Conspiracy Beliefs About the Origin of HIV/AIDS in Four Racial/Ethnic Groups

Ross, Michael W. PhD,*; Essien, E. James MD, DrPH,†; Torres, Isabel DrPH*

JAIDS Journal of Acquired Immune Deficiency Syndromes:
doi: 10.1097/01.qai.0000209897.59384.52
Epidemiology and Social Science: Brief Report
Abstract

Abstract: We examined beliefs about the origin of HIV as a genocidal conspiracy in men and women of four racial/ethnic groups in a street intercept sample in Houston, Texas. Groups sampled were African American, Latino, non-Hispanic white, and Asian. Highest levels of conspiracy theories were found in women, and in African American and Latino populations (over a quarter of African Americans and over a fifth of Latinos) with slightly lower rates in whites (a fifth) and Asians (less than one in ten). Reductions in condom use associated with such beliefs were however only apparent in African American men. Conspiracy beliefs were an independent predictor of reported condom use along with race/ethnicity, gender, education, and age group. Data suggest that genocidal conspiracy beliefs are relatively widespread in several racial/ethnic groups and that an understanding of the sources of these beliefs is important to determine their possible impact on HIV prevention and treatment behaviors.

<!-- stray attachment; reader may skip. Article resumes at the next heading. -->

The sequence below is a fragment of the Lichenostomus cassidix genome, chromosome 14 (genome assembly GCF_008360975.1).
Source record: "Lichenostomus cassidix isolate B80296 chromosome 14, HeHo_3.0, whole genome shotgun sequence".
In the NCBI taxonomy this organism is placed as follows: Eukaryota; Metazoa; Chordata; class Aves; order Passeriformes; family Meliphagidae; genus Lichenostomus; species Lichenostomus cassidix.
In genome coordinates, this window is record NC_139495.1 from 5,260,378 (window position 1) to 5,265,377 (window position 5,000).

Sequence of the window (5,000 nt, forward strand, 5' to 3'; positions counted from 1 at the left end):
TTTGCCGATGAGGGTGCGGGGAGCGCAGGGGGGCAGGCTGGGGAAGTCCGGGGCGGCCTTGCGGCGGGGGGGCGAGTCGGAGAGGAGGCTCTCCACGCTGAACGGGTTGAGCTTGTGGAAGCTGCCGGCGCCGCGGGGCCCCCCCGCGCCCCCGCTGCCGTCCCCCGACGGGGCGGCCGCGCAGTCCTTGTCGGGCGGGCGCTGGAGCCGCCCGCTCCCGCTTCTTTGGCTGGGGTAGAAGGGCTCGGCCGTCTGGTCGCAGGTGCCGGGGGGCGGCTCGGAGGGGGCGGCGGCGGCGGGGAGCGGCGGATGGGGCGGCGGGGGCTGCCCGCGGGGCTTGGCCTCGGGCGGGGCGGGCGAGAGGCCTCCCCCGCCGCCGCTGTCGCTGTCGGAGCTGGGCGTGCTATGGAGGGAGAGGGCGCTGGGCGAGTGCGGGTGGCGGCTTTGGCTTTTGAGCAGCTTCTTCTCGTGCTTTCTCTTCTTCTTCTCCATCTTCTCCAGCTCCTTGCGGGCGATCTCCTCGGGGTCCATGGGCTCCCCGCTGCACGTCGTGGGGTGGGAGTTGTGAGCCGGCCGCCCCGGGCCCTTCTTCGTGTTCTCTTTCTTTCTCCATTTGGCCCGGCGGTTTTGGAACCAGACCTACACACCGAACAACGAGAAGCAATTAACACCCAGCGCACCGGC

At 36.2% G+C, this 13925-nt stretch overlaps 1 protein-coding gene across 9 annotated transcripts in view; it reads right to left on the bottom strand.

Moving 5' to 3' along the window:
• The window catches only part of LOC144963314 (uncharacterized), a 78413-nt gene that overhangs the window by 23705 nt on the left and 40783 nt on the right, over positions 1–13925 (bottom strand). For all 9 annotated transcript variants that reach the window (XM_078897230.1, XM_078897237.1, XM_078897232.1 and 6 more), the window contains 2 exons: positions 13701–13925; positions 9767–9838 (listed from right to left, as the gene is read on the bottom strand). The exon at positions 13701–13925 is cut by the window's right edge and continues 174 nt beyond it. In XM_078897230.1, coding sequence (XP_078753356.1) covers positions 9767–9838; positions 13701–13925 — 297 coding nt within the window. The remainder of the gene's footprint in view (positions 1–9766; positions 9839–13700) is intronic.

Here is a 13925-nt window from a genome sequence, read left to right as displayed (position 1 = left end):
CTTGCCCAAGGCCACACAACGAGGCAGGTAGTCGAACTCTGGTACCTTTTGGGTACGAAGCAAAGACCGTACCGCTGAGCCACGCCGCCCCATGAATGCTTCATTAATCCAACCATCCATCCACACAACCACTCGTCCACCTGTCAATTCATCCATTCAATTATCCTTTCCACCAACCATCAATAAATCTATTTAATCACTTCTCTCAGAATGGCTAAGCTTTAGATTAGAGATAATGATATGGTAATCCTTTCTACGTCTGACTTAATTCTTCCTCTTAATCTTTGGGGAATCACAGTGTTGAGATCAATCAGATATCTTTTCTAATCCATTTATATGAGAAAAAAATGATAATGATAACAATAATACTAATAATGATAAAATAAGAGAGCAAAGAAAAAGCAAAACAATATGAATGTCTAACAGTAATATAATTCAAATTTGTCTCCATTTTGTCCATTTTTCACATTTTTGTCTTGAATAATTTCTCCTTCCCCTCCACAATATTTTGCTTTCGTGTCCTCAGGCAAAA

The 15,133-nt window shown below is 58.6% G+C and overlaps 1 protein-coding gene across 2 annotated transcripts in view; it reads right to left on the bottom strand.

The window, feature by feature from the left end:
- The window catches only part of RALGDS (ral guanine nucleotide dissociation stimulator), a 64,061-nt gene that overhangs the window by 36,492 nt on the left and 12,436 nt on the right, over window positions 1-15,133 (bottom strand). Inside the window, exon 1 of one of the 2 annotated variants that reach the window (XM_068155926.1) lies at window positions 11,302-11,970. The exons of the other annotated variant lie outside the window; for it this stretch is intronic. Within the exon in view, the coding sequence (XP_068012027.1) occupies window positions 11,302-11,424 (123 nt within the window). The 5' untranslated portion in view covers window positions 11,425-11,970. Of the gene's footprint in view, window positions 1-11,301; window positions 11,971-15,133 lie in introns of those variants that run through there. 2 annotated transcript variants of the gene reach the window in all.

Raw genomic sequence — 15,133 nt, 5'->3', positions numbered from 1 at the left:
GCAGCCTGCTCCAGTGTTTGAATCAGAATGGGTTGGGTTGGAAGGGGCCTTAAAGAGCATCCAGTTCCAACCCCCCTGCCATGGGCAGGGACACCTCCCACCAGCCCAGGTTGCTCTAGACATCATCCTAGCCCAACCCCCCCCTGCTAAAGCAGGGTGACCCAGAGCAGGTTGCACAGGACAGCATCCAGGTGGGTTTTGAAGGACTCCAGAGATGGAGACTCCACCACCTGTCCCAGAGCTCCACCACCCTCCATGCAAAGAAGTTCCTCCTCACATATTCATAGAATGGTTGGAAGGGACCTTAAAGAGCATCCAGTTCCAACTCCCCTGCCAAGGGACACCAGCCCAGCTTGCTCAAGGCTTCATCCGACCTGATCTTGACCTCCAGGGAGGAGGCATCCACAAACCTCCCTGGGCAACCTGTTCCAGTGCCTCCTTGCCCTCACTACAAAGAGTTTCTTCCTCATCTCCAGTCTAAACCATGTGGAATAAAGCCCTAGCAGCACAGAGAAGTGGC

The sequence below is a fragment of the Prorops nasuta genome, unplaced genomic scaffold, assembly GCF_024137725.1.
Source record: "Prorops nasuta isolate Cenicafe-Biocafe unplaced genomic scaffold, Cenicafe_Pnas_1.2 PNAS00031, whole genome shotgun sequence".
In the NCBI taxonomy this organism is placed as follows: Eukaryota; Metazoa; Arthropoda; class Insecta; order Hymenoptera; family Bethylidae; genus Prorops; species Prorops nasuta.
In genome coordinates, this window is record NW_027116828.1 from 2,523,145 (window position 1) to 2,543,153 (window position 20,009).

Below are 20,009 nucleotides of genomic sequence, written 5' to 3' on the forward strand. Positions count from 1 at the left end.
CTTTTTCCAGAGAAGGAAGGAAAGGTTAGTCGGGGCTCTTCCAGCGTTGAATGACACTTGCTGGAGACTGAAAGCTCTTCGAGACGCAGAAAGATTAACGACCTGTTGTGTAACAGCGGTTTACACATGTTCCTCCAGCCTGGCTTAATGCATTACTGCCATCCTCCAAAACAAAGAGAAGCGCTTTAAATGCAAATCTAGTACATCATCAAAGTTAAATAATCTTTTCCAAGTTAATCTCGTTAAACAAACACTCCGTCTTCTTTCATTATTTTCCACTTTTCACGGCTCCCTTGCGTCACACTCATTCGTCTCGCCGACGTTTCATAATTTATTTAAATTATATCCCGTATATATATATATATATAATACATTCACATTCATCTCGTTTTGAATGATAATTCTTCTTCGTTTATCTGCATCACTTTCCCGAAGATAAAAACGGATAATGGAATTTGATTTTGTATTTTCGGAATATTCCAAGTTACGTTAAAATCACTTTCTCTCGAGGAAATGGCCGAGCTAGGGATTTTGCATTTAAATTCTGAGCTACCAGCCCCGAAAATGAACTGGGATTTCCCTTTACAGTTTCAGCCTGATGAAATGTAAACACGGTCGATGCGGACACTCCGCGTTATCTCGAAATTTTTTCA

Author Information

From the *WHO Center for Health Promotion and Prevention Research, School of Public Health, University of Texas, and †The HIV Prevention Research Group, College of Pharmacy, University of Houston, Houston, TX.

Received for publication September 7, 2005; accepted December 15, 2005.

Reprints: Dr Michael W. Ross, WHO Center for Health Promotion and Prevention Research, School of Public Health, University of Texas, PO Box 20036, Houston TX 77225 (e-mail: Michael.W.Ross@uth.tmc.edu).

© 2006 Lippincott Williams & Wilkins, Inc.